Losing Laura

Diagnosis: Severe Congenital cystic adenomatoid malformation (CCAM)

By Laura's Mom

In the wake of the horrific murder of Dr. George Tiller and the unjustified and vicious portrayal of him by some in the media as a monster who relished performing abortions, I just had to tell my own personal story about the kind and compassionate man who helped me several years ago.

Several years ago, I was happily anticipating the birth of my second child, who was very much planned and very much wanted. During a routine ultrasound, something was wrong - a bubble of some kind was noticed in the gastric region of my baby. My ob/gyn told me not to worry and that it most likely was nothing more than a gas bubble that would pass through and that a repeat ultrasound would be done in 2 weeks.

Of course, I did worry, and with good cause. At the follow-up ultrasound, I received devastating news. It seemed my baby was suffering from a very rare birth defect of the lungs. This defect resulted in the complete malformation of the left lung. The bubble that the earlier sonogram detected was actually one of the many cystic masses that made up my baby's malformed lungs. Since lungs are the last organ to develop, this could not be detected any earlier and had only just then become apparent. In addition, the right lung was not developing as expected either, although it wasn't affected to the degree of the other one.

The baby's heart was being severely compressed over to the opposite side of where it should have been because of the increasing size and pressure of the cystic masses. I was told that the situation was very grave. Without functioning lungs, there would be no way for the baby to survive post term. There was also a strong indication that the baby could succumb to heart failure prior to term because of the crushing pressure of the cystic masses.

I sought the advice of several well-known perinatologists in my area to get second and even third opinions. But it was the same prognosis each time. I was told that I had two options - either to let nature take its course or to end the pregnancy. The days that follow are kind of a blur to me now. I was devastated to know that my precious baby was not going to make it and quite possibly suffer in the process, and I was helpless to do anything. I could not imagine continuing to carry a child possibly for several more months to term, all the while knowing that there was no hope for survival and just waiting for the inevitable to happen. I was already going through emotional hell, and it seemed pointless to put both myself and my baby through any more needless suffering.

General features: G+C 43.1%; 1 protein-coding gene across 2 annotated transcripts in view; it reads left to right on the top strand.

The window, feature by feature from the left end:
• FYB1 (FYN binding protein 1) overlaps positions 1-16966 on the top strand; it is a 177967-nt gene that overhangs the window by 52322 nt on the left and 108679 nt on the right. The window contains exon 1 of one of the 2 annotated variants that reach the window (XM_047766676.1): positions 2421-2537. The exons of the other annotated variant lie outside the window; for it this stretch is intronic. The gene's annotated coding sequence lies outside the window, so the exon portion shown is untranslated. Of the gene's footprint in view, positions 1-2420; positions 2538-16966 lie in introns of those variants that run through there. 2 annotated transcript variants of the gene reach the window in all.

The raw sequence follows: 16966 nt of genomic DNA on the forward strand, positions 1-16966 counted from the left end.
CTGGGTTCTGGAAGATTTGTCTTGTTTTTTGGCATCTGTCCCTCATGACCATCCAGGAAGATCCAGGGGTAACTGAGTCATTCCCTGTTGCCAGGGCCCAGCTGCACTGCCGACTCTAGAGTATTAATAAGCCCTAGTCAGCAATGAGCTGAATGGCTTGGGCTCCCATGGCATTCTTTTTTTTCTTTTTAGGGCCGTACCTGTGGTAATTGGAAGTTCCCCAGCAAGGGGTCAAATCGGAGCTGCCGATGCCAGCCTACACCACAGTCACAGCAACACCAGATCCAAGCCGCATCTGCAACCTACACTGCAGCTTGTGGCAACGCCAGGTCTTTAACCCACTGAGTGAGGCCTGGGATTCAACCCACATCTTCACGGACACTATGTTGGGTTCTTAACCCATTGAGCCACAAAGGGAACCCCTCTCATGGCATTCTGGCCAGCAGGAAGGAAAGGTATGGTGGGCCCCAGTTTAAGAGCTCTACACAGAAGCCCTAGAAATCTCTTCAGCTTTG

The reason we have all this technology is so that we can make informed decisions. So I decided that if I was going to lose my baby, I wanted to do so on my own terms; and I was referred to Dr. Tiller's clinic in Wichita. Since I was now past the 24 week cut-off for a termination in my state, I would have to travel there to seek the help that I needed now. Dr. Tiller and his staff were so wonderful to my husband and me. They were more compassionate than any of the doctors at home, who seemed more interested in documenting every aspect of my personal tragic situation for "an interesting case study" and took the attitude of "You can just try again when this is over."

Dr. Tiller let me talk and cry and he listened to my every word through my tears. He held my hand and hugged me when I needed it; and he really cared about the emotional pain I was going through. I kept telling him that my main concern was for my baby to go peacefully, as I was not concerned for my own comfort. He assured me that the process would be painless for the baby, and would very closely mimic a miscarriage.

There was another couple there the same week going through a similar experience and he encouraged us to talk to each other and support each other through our ordeal. His facility was literally lined with hundreds of framed letters from people from all over who had gone through the very same experiences thanking him and his staff for helping them when they needed it most. It helped to know that I was not alone and that support still means so much to me to this day.

Time does heal all wounds, but there is not a day that goes by that I don't pray for and mourn the child that is not here with me. I am grateful for the blessings that I do have in my life; and I am grateful that there was a man like Dr. Tiller who was there for me when I needed him. I will always remember him as a dedicated physician who truly cared about his patients.


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A Silent Sorrow: Pregnancy Loss

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When Pregnancy Fails: Families Coping with Miscarriage, Stillbirth, and Infant Death

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Pregnancy After a Loss: A Guide to Pregnancy After a Miscarriage, Stillbirth, or Infant Death